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Home Inspections - Are They Worth It?
Keith M. Jones
Keith M. Jones
Keith M. Jones
Keith was born in Simcoe and is a founding partner in the firm. His experience in real estate in Norfolk County gives him the leading edge on all real estate issues.

Few buyers of residential real estate are unaware of the warning when you buy property - buyer beware. The small print in an Agreement of Purchase and Sale is written to favour the vendor and to limit the issues that can be raised by a purchaser after the Agreement of Purchase and Sale has been signed.

More and more often these days, we are seeing a clause which the Realtors include in an Offer to Purchase making the offer conditional upon receiving a satisfactory home inspection.

Having a home inspection done is a very good idea. When the buyer inspects the property, it is usually for a brief visit, and the cosmetics of the property are what is most noticed. That's why realtors often suggest that you spruce up your home, add some paint, weed the gardens, etc., so that the house will "show well". It's the same as if you're selling a car - a wash and wax job will add to the value without costing you much.

A home inspector who is properly qualified and trained will attend at your potential new home and study the property with a critical eye. You will receive a written report which will point out immediate deficiencies and problem areas of which you should be aware.

A good home inspector will also estimate the length of time before you will have to replace the roof or undertake painting or other maintenance items in the future. A home inspector will advise you as to the need for up-grading of electrical services and other utility needs within the home.

Once you have received this report, if the list of deficiencies is too great, you may be able to back out of the contract depending on the wording used in the Agreement of Purchase and Sale. It may also put you in a position to bargain for a reduction of the purchase price in view of the up-grades and improvements that may be needed.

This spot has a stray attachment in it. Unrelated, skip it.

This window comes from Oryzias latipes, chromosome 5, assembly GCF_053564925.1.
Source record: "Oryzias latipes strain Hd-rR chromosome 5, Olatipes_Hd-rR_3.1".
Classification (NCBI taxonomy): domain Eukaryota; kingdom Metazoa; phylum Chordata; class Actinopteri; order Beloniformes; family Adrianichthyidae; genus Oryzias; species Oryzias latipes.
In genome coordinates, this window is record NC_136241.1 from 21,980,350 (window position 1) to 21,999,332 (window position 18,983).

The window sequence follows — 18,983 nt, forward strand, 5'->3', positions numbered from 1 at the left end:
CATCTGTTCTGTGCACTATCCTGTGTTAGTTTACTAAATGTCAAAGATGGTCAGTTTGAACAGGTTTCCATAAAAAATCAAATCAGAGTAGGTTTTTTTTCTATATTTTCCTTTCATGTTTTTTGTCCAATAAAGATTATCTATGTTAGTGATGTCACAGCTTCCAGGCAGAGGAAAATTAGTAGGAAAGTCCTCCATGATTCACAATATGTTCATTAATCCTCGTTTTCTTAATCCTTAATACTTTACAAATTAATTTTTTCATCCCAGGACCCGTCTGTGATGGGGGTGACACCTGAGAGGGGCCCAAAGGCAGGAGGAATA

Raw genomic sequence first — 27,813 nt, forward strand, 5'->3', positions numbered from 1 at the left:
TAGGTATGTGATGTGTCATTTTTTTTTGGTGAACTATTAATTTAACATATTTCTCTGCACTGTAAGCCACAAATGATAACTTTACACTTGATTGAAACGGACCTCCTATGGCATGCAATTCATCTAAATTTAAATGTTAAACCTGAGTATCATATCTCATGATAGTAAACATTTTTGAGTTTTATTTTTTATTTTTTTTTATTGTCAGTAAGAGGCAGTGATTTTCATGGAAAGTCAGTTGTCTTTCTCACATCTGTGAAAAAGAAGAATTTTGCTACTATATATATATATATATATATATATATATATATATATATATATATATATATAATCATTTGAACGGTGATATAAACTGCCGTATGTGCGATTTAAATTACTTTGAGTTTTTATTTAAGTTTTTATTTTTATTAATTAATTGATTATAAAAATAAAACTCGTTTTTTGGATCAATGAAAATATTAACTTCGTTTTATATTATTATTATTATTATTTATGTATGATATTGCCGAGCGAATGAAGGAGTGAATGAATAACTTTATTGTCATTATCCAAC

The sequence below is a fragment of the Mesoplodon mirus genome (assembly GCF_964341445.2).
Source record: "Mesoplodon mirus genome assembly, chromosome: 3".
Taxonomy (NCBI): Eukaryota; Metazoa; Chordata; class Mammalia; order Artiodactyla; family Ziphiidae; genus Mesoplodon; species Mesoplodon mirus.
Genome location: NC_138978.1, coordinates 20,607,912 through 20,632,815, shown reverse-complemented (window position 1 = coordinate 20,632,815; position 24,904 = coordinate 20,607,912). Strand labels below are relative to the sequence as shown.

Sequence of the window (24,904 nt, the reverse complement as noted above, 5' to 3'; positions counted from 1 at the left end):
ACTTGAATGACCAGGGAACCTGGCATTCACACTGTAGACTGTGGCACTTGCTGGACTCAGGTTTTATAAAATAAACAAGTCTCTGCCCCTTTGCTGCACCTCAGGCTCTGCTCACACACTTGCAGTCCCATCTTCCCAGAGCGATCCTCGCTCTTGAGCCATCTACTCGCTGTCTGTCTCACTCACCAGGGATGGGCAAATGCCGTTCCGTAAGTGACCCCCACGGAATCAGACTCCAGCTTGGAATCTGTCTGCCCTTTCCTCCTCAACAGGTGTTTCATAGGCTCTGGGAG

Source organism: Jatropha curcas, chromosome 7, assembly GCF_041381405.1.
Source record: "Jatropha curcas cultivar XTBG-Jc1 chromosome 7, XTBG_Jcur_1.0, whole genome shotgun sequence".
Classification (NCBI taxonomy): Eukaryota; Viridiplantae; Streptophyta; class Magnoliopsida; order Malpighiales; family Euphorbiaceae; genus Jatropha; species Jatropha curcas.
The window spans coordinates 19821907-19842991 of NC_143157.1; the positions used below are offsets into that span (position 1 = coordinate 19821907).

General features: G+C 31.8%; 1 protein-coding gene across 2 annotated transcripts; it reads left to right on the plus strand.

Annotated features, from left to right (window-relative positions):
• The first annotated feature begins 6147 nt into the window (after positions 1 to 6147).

A recent case decided in the Court of Appeal of Ontario illustrates the point. A purchaser of a high-end property in Toronto was willing to pay $1,500,000.00 for the property and put in a deposit of $150,000.00 with the offer. The wording of the Agreement simply stated that the Agreement was conditional upon the inspection of the property by a home inspector and "receipt of a report satisfactory to the purchaser in his sole and absolute discretion."

The purchasers made no reference in the Agreement of Purchase and Sale as to their intended renovations. They wanted to create a roof-top garden and to re-design the existing garden patio doors. The property inspection came back identifying a number of deficiencies in construction and maintenance, most of which could be remedied at a minor cost. The property inspector described the house as well-built. However, in advising the purchasers on the roof-top garden and the re-design of the patio doors, the inspector's advice was that these repairs would be disruptive, costly, and extensive.

The potential purchasers, upon receipt of the report, immediately advised the vendor that the home inspection was not to their satisfaction, required an end to the Agreement and a return of their substantial deposit.

The vendor balked at this, claiming that the purchasers had not made their intentions known prior to entering into the Agreement, and that they were not acting reasonably, honestly, and in good faith.

Without going into the extensive reasons of the Court, it was held that the purchasers did not engage in dishonest or unfair conduct and were acting reasonably in rejecting the transaction. It was held that the purchasers could add their "subjective consideration of personal compatibility" into the mix in making their decision.

The Court held that the simple language in the contract did not tie the inspection to "operative fitness, structural completion, mechanical utility, or marketability". Had the language been much tighter, the objective standard of reasonableness would have been applied in favour of the vendors. As it was not, this case went in favour of the purchaser, who received the return of their deposit, plus substantial Court costs from the vendors.

One final word on house inspections - if your inspector is wrong or misses an important defect in the home, you may think twice before getting into extensive litigation. Very few home inspectors have negligence insurance to cover their mistakes. You might find you spend a lot of time and effort in suing a home inspector and then be unable to collect on your Judgement.

Even with home inspections...buyer beware.

Should you have any questions for Ask A Lawyer, please direct them to the Simcoe Reformer or ask a lawyer of your choice

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